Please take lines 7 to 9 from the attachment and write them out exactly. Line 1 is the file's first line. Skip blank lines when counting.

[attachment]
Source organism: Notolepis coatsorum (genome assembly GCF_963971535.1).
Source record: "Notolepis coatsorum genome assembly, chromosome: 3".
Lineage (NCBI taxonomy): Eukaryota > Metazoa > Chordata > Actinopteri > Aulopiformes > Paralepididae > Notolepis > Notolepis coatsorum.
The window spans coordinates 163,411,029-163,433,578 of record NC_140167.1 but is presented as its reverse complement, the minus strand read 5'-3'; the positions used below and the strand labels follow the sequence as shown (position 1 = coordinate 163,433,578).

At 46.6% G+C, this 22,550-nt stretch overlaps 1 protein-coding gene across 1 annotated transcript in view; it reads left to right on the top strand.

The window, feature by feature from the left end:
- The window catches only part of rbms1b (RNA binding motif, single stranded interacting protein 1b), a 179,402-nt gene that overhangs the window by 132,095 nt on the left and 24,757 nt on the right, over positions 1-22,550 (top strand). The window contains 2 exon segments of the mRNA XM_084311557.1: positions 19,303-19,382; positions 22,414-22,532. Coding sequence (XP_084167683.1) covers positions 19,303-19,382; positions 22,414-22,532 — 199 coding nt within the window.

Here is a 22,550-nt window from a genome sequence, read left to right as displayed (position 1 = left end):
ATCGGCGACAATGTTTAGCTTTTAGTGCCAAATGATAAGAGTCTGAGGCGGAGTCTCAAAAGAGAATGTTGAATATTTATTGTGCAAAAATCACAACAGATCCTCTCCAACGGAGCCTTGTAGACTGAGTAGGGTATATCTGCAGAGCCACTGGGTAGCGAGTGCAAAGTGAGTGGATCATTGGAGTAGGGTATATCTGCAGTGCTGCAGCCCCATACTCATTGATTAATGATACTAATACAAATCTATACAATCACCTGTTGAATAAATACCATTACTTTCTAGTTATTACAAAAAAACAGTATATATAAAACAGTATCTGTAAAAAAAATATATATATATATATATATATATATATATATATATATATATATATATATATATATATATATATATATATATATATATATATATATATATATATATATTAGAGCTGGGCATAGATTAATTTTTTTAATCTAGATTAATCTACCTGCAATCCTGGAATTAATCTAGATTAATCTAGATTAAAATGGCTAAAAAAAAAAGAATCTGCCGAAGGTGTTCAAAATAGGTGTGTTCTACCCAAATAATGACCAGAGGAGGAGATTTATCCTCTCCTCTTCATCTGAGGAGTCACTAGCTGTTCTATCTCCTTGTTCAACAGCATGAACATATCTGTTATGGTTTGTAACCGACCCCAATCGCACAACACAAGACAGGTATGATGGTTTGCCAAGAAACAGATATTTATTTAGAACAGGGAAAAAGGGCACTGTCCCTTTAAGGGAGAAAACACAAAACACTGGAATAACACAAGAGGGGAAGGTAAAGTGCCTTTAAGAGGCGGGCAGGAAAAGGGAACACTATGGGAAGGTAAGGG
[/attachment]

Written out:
- The window catches only part of rbms1b (RNA binding motif, single stranded interacting protein 1b), a 179,402-nt gene that overhangs the window by 132,095 nt on the left and 24,757 nt on the right, over positions 1-22,550 (top strand). The window contains 2 exon segments of the mRNA XM_084311557.1: positions 19,303-19,382; positions 22,414-22,532. Coding sequence (XP_084167683.1) covers positions 19,303-19,382; positions 22,414-22,532 — 199 coding nt within the window.

Here is a 22,550-nt window from a genome sequence, read left to right as displayed (position 1 = left end):
ATCGGCGACAATGTTTAGCTTTTAGTGCCAAATGATAAGAGTCTGAGGCGGAGTCTCAAAAGAGAATGTTGAATATTTATTGTGCAAAAATCACAACAGATCCTCTCCAACGGAGCCTTGTAGACTGAGTAGGGTATATCTGCAGAGCCACTGGGTAGCGAGTGCAAAGTGAGTGGATCATTGGAGTAGGGTATATCTGCAGTGCTGCAGCCCCATACTCATTGATTAATGATACTAATACAAATCTATACAATCACCTGTTGAATAAATACCATTACTTTCTAGTTATTACAAAAAAACAGTATATATAAAACAGTATCTGTAAAAAAAATATATATATATATATATATATATATATATATATATATATATATATATATATATATATATATATATATATATATATATATATATATATATATATATATTAGAGCTGGGCATAGATTAATTTTTTTAATCTAGATTAATCTACCTGCAATCCTGGAATTAATCTAGATTAATCTAGATTAAAATGGCTAAAAAAAAAAGAATCTGCCGAAGGTGTTCAAAATAGGTGTGTTCTACCCAAATAATGACCAGAGGAGGAGATTTATCCTCTCCTCTTCATCTGAGGAGTCACTAGCTGTTCTATCTCCTTGTTCAACAGCATGAACATATCTGTTATGGTTTGTAACCGACCCCAATCGCACAACACAAGACAGGTATGATGGTTTGCCAAGAAACAGATATTTATTTAGAACAGGGAAAAAGGGCACTGTCCCTTTAAGGGAGAAAACACAAAACACTGGAATAACACAAGAGGGGAAGGTAAAGTGCCTTTAAGAGGCGGGCAGGAAAAGGGAACACTATGGGAAGGTAAGGG